Circular motion is the movement whose trajectory describes a circular arc.

The figure shows the force that keeps the object in a circular path. It is the Earth's gravitational pull. This force originates at the satellite and always points to the Earth's center of gravity and acts as the centripetal force. This force is always perpendicular to the movement. It does not change the speed modulus. It only changes its direction.

Introduction to Circular Motion

Angular position \((\phi)\)
It is analogous to linear position \( s(t) \).
Unit: \( [\phi(t)]=rad \).
Angular velocity \((\omega)\)
It is the linear velocity analog \(v(t)\).
Unit: \( [\omega(t)] = \frac{rad}{s} \).
Angular acceleration \((\alpha)\)
It is analogous to linear acceleration \(a(t)\).
Unit: \( [\alpha(t)] = \frac{rad}{s^2} \).
Centripetal acceleration \((\vec{a}_{c})\)
It is the acceleration that points to the center of the circular trajectory. It keeps the body on the circular path.
Unit: \( [a_{c}]=\frac{m}{s^2} \) and \( a_{c} = r \omega^2 = \frac{v^2}{r}\).
Average angular speed \((\omega_m)\)
\(\omega_m = \frac{\Delta \phi}{\Delta t}\).
Unit: \([\omega_m]=\frac{rad}{s}\)
Average angular acceleration \((\alpha_m)\)
\(\alpha_m = \frac{\Delta \omega}{\Delta t}\).
Unit: \([\alpha_m]=\frac{m}{s^2}\)

All units are in the International System (\(IS\)).

We can relate this movement to a linear motion: \( s(t) = r\phi(t)\), \( v(t) = r\omega(t)\) and \( a(t) = r\alpha(t)\).

Uniform Circular Motion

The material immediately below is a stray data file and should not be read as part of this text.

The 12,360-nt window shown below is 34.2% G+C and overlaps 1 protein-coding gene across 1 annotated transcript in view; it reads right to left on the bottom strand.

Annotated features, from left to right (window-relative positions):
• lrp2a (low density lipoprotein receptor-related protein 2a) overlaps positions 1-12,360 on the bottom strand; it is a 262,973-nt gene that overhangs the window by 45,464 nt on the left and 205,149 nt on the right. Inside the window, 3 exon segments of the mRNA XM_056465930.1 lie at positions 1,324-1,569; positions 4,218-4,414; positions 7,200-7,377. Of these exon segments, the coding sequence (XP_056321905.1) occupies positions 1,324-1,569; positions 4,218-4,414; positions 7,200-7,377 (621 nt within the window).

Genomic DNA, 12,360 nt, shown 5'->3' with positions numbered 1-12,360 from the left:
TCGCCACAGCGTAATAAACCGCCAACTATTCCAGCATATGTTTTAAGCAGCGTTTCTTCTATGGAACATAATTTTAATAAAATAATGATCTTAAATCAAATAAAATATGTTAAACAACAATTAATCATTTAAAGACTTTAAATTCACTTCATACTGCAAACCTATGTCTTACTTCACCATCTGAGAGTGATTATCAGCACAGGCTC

It is the movement in which the angular velocity is constant and different from zero.

Time related functions in uniform circular motion: \begin{align} \omega(t) &= \omega_0 \notag \\ \phi(t) &= \phi_0 + \omega_0 t \notag \end{align}

To describe a uniform circular motion, these quantities are also used:

Period \((\tau)\)
Time interval spent by the object to make one complete revolution.
Frequency \((f)\) or Greaky letter \((\nu)\)
Number of repetitions per unit of time. Unit: Hertz \([f]=\frac{1}{seconds}=Hz\) .

Period and frequency relation: \( \tau = \frac{1}{f}\).
The angular velocity relation: \( \omega = \frac{2 \pi}{\tau} = 2 \pi f\).

Non-uniform Circular Motion

It is the movement in which the angular acceleration is constant and different from zero. Its equations are analogous to the ones on the uniformly accelerated motion: \begin{align} \phi(t) &= \phi_0 + \omega_0 t + \alpha \frac{t^2}{2} \notag \\ \omega(t) &= \omega_0 + \alpha t \notag \\ \omega^2 &= \omega_0^2 +2 \alpha \Delta \phi \notag \end{align}